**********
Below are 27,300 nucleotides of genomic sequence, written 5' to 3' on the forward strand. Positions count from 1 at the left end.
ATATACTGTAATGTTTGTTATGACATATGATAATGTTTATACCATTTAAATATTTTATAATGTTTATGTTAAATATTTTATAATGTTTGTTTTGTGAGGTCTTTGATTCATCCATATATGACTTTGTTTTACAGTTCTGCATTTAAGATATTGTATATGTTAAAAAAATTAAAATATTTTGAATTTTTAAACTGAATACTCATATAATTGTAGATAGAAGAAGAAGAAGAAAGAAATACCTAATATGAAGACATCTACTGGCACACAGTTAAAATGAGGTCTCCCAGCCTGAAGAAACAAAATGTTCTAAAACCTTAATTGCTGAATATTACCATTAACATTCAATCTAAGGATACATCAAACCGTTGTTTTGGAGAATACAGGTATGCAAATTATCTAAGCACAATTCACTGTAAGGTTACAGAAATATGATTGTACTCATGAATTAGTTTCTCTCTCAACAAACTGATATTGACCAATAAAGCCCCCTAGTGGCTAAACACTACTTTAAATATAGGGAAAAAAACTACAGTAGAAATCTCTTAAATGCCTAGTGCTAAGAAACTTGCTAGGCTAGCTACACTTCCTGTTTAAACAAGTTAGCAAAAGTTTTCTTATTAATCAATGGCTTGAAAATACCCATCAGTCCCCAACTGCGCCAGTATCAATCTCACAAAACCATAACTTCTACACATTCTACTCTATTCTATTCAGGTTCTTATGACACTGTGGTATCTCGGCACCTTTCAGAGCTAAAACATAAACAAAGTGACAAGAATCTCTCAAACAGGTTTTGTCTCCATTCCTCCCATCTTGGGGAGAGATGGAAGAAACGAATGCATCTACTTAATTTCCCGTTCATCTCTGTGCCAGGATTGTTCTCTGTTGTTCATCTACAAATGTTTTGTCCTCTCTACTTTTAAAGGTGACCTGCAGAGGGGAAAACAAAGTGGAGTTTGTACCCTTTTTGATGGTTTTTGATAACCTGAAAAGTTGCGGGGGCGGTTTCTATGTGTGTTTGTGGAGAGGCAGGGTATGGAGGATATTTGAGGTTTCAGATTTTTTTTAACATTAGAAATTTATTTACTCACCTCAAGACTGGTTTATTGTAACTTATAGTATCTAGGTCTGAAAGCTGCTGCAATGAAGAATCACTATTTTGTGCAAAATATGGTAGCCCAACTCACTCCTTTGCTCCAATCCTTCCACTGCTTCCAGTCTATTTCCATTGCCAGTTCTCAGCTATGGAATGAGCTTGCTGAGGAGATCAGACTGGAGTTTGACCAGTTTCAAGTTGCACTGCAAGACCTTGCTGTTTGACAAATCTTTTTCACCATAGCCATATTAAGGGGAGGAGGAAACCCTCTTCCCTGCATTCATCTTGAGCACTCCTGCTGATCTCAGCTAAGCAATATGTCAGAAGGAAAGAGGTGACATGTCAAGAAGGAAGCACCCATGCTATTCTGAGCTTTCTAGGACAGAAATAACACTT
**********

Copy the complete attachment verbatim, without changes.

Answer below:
Below are 27,300 nucleotides of genomic sequence, written 5' to 3' on the forward strand. Positions count from 1 at the left end.
ATATACTGTAATGTTTGTTATGACATATGATAATGTTTATACCATTTAAATATTTTATAATGTTTATGTTAAATATTTTATAATGTTTGTTTTGTGAGGTCTTTGATTCATCCATATATGACTTTGTTTTACAGTTCTGCATTTAAGATATTGTATATGTTAAAAAAATTAAAATATTTTGAATTTTTAAACTGAATACTCATATAATTGTAGATAGAAGAAGAAGAAGAAAGAAATACCTAATATGAAGACATCTACTGGCACACAGTTAAAATGAGGTCTCCCAGCCTGAAGAAACAAAATGTTCTAAAACCTTAATTGCTGAATATTACCATTAACATTCAATCTAAGGATACATCAAACCGTTGTTTTGGAGAATACAGGTATGCAAATTATCTAAGCACAATTCACTGTAAGGTTACAGAAATATGATTGTACTCATGAATTAGTTTCTCTCTCAACAAACTGATATTGACCAATAAAGCCCCCTAGTGGCTAAACACTACTTTAAATATAGGGAAAAAAACTACAGTAGAAATCTCTTAAATGCCTAGTGCTAAGAAACTTGCTAGGCTAGCTACACTTCCTGTTTAAACAAGTTAGCAAAAGTTTTCTTATTAATCAATGGCTTGAAAATACCCATCAGTCCCCAACTGCGCCAGTATCAATCTCACAAAACCATAACTTCTACACATTCTACTCTATTCTATTCAGGTTCTTATGACACTGTGGTATCTCGGCACCTTTCAGAGCTAAAACATAAACAAAGTGACAAGAATCTCTCAAACAGGTTTTGTCTCCATTCCTCCCATCTTGGGGAGAGATGGAAGAAACGAATGCATCTACTTAATTTCCCGTTCATCTCTGTGCCAGGATTGTTCTCTGTTGTTCATCTACAAATGTTTTGTCCTCTCTACTTTTAAAGGTGACCTGCAGAGGGGAAAACAAAGTGGAGTTTGTACCCTTTTTGATGGTTTTTGATAACCTGAAAAGTTGCGGGGGCGGTTTCTATGTGTGTTTGTGGAGAGGCAGGGTATGGAGGATATTTGAGGTTTCAGATTTTTTTTAACATTAGAAATTTATTTACTCACCTCAAGACTGGTTTATTGTAACTTATAGTATCTAGGTCTGAAAGCTGCTGCAATGAAGAATCACTATTTTGTGCAAAATATGGTAGCCCAACTCACTCCTTTGCTCCAATCCTTCCACTGCTTCCAGTCTATTTCCATTGCCAGTTCTCAGCTATGGAATGAGCTTGCTGAGGAGATCAGACTGGAGTTTGACCAGTTTCAAGTTGCACTGCAAGACCTTGCTGTTTGACAAATCTTTTTCACCATAGCCATATTAAGGGGAGGAGGAAACCCTCTTCCCTGCATTCATCTTGAGCACTCCTGCTGATCTCAGCTAAGCAATATGTCAGAAGGAAAGAGGTGACATGTCAAGAAGGAAGCACCCATGCTATTCTGAGCTTTCTAGGACAGAAATAACACTT